This is the first in a multi-part series on the rapid evolution of maturation of “lifestyle brands” and how their customer- and community-first strategies are redefining what it means to be a successful business.

It’s become cliche to say that the pandemic is ushering new ways of conducting business. One that hasn’t been talked about enough and has recently been an obsession of mine is how the path to sustained growth — by growth I mean more market share and revenue — has changed dramatically over the past few years. Any entry level textbook on entrepreneurship and scale will tell you that first you need to have an excellent product with market fit. You find customers, nurture them into loyal customers, and then you either refine or expand said product, or take your learnings to develop new products.

That path is done. Welcome to the era of purpose-fueled growth.

Businesses Are Defined By the Power of Purpose

Businesses are increasingly being defined less by the quality of their products and more by the power of their purpose. This is changing how business should plan for growth.

Today, after taking the plunge into entrepreneurship with an excellent product, the next step is not to build out as large a target market as quickly as possible and then refine and expand products, but to go in the opposite direction: Build a niche brand, and then build a lifestyle brand.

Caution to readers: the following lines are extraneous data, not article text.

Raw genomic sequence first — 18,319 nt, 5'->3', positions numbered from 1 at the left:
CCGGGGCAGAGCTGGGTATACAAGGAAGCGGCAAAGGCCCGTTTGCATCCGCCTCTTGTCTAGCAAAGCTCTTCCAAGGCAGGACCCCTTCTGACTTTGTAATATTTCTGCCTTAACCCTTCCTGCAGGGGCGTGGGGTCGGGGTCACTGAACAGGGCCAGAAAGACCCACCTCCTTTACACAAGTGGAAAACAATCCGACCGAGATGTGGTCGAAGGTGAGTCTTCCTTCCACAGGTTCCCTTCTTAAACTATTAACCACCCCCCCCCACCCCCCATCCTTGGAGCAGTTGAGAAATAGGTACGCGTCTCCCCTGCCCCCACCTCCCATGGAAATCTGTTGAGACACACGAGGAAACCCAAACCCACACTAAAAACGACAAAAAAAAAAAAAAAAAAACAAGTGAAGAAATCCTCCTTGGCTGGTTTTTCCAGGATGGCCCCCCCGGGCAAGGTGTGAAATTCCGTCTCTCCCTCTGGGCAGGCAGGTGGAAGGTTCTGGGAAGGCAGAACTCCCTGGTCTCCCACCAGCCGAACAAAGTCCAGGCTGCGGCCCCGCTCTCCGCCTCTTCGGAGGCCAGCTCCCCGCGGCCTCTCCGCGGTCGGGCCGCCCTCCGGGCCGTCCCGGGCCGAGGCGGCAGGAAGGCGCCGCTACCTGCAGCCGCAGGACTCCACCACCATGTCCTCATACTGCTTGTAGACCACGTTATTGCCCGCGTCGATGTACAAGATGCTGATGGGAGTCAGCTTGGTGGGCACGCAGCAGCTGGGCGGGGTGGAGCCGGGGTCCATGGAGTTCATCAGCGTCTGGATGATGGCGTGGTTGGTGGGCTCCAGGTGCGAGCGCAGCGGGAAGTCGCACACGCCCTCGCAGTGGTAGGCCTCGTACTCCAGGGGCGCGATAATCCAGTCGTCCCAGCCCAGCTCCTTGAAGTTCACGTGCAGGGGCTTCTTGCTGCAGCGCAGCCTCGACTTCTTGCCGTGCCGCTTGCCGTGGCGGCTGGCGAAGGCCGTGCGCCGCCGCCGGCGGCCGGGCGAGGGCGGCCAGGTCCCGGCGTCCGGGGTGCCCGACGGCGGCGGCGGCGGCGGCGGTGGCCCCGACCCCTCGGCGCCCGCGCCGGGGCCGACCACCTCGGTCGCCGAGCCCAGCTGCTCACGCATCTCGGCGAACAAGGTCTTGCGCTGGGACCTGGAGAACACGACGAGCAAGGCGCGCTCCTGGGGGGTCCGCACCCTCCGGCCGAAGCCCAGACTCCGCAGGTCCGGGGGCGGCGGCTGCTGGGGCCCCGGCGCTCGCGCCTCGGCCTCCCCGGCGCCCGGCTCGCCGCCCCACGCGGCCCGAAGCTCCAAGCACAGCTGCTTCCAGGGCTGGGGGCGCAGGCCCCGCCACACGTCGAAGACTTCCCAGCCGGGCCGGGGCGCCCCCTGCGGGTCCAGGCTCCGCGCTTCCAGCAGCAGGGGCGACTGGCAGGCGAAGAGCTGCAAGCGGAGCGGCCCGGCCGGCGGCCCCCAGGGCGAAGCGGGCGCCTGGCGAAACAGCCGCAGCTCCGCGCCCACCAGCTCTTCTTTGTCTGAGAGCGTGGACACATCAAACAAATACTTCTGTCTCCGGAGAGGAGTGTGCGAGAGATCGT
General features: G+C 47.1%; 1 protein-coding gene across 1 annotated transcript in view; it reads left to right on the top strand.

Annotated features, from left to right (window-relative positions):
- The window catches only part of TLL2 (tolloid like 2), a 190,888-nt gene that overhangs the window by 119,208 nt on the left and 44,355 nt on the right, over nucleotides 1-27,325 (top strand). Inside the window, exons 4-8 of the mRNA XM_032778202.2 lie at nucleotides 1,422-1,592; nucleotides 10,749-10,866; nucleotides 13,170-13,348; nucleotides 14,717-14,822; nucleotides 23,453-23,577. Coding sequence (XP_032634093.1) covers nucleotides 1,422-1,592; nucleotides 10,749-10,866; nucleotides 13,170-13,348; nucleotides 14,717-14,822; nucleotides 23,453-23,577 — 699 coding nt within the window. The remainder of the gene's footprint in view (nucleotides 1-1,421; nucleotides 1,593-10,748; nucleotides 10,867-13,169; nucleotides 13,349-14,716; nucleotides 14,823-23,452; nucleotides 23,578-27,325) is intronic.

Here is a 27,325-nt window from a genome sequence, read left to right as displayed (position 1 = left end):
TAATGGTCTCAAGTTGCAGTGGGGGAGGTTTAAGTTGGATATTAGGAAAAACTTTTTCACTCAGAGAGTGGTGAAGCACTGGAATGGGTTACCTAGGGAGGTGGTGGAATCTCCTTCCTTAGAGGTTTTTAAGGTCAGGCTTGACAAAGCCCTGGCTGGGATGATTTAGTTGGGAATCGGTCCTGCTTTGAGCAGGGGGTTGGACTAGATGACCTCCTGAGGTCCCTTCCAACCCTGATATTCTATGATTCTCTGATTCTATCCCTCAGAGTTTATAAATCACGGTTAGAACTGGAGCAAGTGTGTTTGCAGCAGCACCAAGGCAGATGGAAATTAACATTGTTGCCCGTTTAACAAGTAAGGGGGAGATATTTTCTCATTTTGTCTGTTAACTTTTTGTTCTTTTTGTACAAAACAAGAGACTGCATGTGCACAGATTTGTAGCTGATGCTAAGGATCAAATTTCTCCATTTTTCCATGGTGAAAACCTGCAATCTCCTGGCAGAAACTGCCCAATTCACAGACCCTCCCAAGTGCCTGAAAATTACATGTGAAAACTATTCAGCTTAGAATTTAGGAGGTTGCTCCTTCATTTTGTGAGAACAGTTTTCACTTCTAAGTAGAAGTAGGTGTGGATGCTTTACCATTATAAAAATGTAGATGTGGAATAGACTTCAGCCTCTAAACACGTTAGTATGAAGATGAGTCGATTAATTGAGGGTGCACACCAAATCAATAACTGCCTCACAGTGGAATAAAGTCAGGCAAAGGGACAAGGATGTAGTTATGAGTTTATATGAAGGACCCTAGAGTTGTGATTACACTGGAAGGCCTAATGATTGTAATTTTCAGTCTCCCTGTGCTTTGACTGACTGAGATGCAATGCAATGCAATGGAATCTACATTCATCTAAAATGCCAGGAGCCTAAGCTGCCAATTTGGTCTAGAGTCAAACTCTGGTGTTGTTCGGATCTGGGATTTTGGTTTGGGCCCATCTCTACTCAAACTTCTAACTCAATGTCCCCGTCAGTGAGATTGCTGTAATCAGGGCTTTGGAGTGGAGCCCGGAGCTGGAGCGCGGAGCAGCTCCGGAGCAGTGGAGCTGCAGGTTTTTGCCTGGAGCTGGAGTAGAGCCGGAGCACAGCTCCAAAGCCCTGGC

In 2008, WIRED magazine co-founder Kevin Kelley wrote an influential article about brand building entitled “1,000 true fans.” Kelley argued that an entrepreneur needs only about 1,000 true fans — those defined as raving repeat customers — to build a successful business for themselves. This, in essence, is the underlying foundation of what are now called “niche brands”: Build not a good product for many, but a perfect product for few.

With the rise of highly personalized ad targeting campaigns made possible by innovations in marketing technology, niche brands saw unprecedented success in the 2010s. Brands such as Jacamos (clothing for tall men), Lefty’s (products for left-handed people) and August (services for homeowners renting out their homes) generated bottom lines and legacies for which their founders could be proud.

Related Article: 3 Ways CX Can Become a Driver of Business Strategy

Lifestyle Brands Stand for Something

However, for the uber ambitious entrepreneur, niche brands beg the question: is it possible to tap into the power that comes with a highly curated customer community and combine it with the awareness of much larger brands? The answer, as we’ve seen most recently, is with the rapid rise of what I call “lifestyle brands.”

Lifestyle brands are just as customer- and community-driven as their niche brand counterparts. And therefore, they are just as defined by the consumers with whom they don’t do business. For example, in the niche brand world, a right-handed person would try in vain to find a good pair of scissors on Lefty’s. However, lifestyle brands define who their communities are and aren’t on purpose and mission, not product. Many lifestyle brands cater to righties and lefties, but in different senses of those words.